Questions? Comments? Leave them below or email us at And don’t forget to share this post. Sharing is caring.

How Screen Printing

Water-based Ink Does Not Equal Earth-friendly: A Busted Myth

ink-bucketsSometimes you’ll find a screen printer who touts their enviro-friendliness by advertising, “We only use water-based inks!”

Maybe you care about chemicals that go into our water supply, and maybe you don’t. For people who do care, this kind of claim really shouts out to you. “These are my people! They care about the Earth like I do!”

That may be true. I give a lot of credit to intention. Before we wave our hands in the air like we just don’t care… I also give a lot of credence to the Buddhist saying about the finger pointing to the moon, which is about looking beyond the finger to find the truth. Sometimes the truth is that the printer intends to do the right thing for the environment by using water-based inks. They are moving in the right direction by being conscious about their screen printing practices. That’s very mindful of them and I applaud it. But to be truly “earth-friendly,” we need to look deeper and understand what’s behind the curtain of water.

People sometimes assume that because it’s water-based, it’s automatically earth-friendly. It definitely sounds friendly, like we could drink a tall, cold glass of screen printing ink and not die. Or, we could just wash it all down the sink with the moldy salsa. The problem is that water-based ink is not just water. There are pigments, binders, thickeners, and sometimes, even co-solvents in the ink residue (source:Ryonet).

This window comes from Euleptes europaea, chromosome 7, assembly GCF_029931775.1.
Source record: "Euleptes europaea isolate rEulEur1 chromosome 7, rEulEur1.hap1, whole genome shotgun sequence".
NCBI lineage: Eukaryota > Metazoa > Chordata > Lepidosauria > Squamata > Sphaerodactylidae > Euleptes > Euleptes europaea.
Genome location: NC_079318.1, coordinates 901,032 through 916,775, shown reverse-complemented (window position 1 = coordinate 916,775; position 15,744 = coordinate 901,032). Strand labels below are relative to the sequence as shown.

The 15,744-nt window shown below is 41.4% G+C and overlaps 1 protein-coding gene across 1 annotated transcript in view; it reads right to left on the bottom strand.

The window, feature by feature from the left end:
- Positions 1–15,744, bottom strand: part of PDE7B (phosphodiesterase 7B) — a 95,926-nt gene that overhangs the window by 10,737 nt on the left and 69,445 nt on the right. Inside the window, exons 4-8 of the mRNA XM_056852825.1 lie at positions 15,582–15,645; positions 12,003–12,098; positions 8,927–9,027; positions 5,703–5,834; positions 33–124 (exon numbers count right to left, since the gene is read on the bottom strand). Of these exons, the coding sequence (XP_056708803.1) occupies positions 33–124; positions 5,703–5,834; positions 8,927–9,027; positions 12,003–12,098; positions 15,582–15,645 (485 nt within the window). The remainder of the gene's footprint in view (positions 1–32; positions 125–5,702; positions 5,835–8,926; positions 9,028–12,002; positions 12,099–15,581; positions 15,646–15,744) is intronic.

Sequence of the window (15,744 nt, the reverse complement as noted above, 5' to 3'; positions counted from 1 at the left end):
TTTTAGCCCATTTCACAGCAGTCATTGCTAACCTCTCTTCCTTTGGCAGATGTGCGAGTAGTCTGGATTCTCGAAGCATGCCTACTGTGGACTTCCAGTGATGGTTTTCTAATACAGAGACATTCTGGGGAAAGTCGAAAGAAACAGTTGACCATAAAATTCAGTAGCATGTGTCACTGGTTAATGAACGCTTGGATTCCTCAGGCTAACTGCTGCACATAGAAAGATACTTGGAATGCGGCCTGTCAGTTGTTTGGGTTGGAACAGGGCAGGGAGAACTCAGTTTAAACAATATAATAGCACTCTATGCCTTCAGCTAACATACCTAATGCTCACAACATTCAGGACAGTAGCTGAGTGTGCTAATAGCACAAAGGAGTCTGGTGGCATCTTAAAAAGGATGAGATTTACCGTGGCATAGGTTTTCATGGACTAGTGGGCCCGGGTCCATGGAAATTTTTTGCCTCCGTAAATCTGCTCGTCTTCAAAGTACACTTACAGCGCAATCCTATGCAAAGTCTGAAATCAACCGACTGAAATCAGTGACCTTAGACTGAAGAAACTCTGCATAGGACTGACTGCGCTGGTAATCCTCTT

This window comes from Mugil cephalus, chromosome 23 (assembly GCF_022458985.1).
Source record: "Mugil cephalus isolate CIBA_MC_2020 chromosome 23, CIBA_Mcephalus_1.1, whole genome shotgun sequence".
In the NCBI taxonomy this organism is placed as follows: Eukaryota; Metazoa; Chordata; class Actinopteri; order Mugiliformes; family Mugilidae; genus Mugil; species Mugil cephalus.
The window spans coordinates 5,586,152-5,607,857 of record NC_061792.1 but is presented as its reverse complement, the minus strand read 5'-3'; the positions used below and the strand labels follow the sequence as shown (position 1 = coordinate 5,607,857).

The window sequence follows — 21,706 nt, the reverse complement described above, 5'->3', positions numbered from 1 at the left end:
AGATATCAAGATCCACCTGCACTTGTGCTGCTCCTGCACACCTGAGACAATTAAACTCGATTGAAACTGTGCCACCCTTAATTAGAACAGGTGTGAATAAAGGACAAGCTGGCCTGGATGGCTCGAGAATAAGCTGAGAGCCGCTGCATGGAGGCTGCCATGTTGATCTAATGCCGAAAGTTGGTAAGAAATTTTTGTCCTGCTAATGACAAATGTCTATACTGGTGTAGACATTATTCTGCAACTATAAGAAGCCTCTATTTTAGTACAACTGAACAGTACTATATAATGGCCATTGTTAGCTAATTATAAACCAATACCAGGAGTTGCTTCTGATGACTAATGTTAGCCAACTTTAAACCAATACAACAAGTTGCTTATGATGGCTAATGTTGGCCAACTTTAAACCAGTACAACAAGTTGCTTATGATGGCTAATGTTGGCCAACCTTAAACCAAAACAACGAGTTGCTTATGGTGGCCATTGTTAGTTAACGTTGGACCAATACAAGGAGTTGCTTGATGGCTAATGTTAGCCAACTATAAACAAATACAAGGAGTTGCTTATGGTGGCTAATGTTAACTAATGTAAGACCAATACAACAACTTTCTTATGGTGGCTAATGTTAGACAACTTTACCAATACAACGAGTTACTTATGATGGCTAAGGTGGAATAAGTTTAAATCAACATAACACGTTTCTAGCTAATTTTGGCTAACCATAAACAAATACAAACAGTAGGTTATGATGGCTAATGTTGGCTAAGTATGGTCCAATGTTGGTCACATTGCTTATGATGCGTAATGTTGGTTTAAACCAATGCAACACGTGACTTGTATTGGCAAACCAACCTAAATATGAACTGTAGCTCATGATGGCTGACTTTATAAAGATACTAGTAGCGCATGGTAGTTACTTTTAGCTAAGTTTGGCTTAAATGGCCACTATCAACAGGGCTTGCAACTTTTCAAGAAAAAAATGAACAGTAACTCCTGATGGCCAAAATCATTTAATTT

So even though it sounds enviro-friendly, water-based ink can still be toxic and not good for municipal sewage systems – or the oceans and rivers where the water eventually winds up.

If the ink itself weren’t enough, we have to consider how the screens are cleaned. Water-based inks can be cleaned with water… unless they dry out. Then we need to use much stronger solvents. While they do make solvents that are more enviro-happy, we can’t assume every shop who says they use water-based ink is using them. Or that they’re following other earth-happy shop practices.

Plastic… Phantastic?

In our shop, we use plastisol inks for most of our printing. They are PVC-based, Phthalide-free inks that when cured with heat turn to a solid. We clean our screens with a soy-based cleaner and cotton rags. The cleaner reacts with the ink, rendering it biodegradable and drain-safe (can be filtered in our system). The cotton rags are heat cured, making the plastisol a solid, which can be disposed of – except that we reuse our rags.

Is that better than water-based? It’s not a death match between water-based and plastisol. There are good reasons for using both, depending on the situation. For example, we need to print on spandex with plastisol ink (it’s stretchy). We print posters with water-based ink (you can’t heat cure paper).

Good shops are never perfect, but they are open about their methods (truth) and always improving (intention). Those shops that tout their use of water-based inks should be just as knowledgable and open about their ink’s content and cleaning methods.

Do you care? Then do this!

If you care about the environment, ask lots of questions of your printer before you assume they’re more earth-friendly than others. Try these:

What type of ink do you use? Can you point me to the manufacturer’s web site?

What solvents do you use to clean your screens?

Where does the water go when you clean screens? Is it municipal drainage or you have a different disposal solution?

What are the right answers? They’re the answers that make you feel comfortable about getting your printing done. It’s that simple. But I will say that if a printer refuses to answer them, you should keep looking.

If this sounds like a lot of work just to get some frikkin’ t-shirts printed, you’re right. If you care, you care. If not, you probably stopped paying attention a few paragraphs ago.

The point is, you can never assume that something is environmentally friendly by reading an advertisement. Do a little homework. If you really do care about the environment, it won’t hurt a bit.